[pmwiki-users] About {$:var} text-variables

Patrick R. Michaud pmichaud at pobox.com
Fri Sep 8 10:40:22 CDT 2006

On Fri, Sep 08, 2006 at 04:18:49PM +0100, Américo Albuquerque wrote:
> On Fri, 8 Sep 2006 08:15:46 -0500, Patrick R. Michaud wrote:
> > We're looking at a more natural way of setting variables than
> > the recipes' (:set var=...:) markups. 
> >
> Ok but you'll still need some way to say that you want them to be set as
> variables or every text that is written in the same way will also be set
> as variable

Not at all.  It only becomes a variable if it's *used* as one.
For example, having markup with

    Title: this is a title
    Name: this is a name

doesn't do *anything* special until someone writes {$:Title} or 
{$:Name}.  It's only when the page variable is encountered that 
the page is scanned looking for "Title:" or "Name:".

> > We're also looking at a better way of extracting variables, by using
> > {$:var} instead of {$var}, to make it clear it's coming from the page
> > markup text. 
> What would then be the difference between text variables and page
> variables? Just their origin?

Well, there's actually a bit more difference than that.  Text
variables would come from a page's content, yes -- a text variable
is just a convenient way to extract a value out of the page's markup.  

Page variables are really more like "page functions" -- i.e., 
while we tend to think of {$Name} and {$Title} as being static 
values, in reality they are more dynamic than that.  For example,
{$Title} returns the value of a page's (:title:) attribute, and
if that doesn't exist it returns the page's name.  {$PageUrl}
computes and returns the url of the current page (which can be
different depending on the value of $EnablePathInfo, among
other things).  

This is why something like {AnotherPage$PageUrl} can work, because
$PageUrl is a function that returns the url for AnotherPage.

> Currently all page variables are set in $FmtPV array. To avoid
> overriding them you would also need another variable holder...

No, the additional text variables can also go into $FmtPV, as
$FmtPV['$:Name'], $FmtPV['$:Title'], etc.  In the current version
of the recipe that I have they're dynamically added to $FmtPV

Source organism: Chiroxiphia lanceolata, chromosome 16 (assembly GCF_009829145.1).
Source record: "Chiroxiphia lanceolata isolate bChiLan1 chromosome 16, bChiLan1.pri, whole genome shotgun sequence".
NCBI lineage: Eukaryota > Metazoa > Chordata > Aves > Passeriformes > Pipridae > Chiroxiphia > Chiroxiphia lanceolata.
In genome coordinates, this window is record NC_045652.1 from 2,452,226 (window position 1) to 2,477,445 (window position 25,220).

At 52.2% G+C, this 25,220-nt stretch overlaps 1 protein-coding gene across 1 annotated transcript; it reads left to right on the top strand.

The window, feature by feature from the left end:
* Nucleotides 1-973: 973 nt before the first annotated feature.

when they're encountered in the markup, although this may change.

> Does this mean we can currently override default page variables by
> setting $FmtPV['Name'] = "'Some other text that is not a page name'"?

Yes, it's entirely possible to override the defaults -- in this case
it would be $FmtPV['$Name'], however.   Of course, if the default
is overridden with something non-sensical then lots of things might
break, but there's nothing fundamentally wrong with changing the
defaults.  (That's why they're "defaults". :-)

> > > The problem using either recipe is the same, you can't set the variables
> > > inside a (:if:) and use it as a (:if:) clause at the same time without
> > > changing the core and even there you can't expect it to work like it
> > > would in a programming language
> >
> > Yes, we're not proposing to resolve this particular issue ... at
> > least not yet. It's still the case that page variables would be
> > defined for an entire page, regardless of any (:if:) constructs.
> >
> In http://www.pmwiki.org/wiki/Cookbook/Functions says that |PRR can be
> used to apply all markups again to the current line. Is there a similar
> function but that would apply to the entire text? I mean, from the
> inline phase restart it back to the fulltext phase?

Not really, because by the time we've reached the inline phase
the text has been broken up into an array of separate lines
that isn't easily joined back together for processing -- at least,
not without introducing a lot of other issues.

If we really need that sort of capability we could see about
adding it, but at present there's not really a good way to do it.


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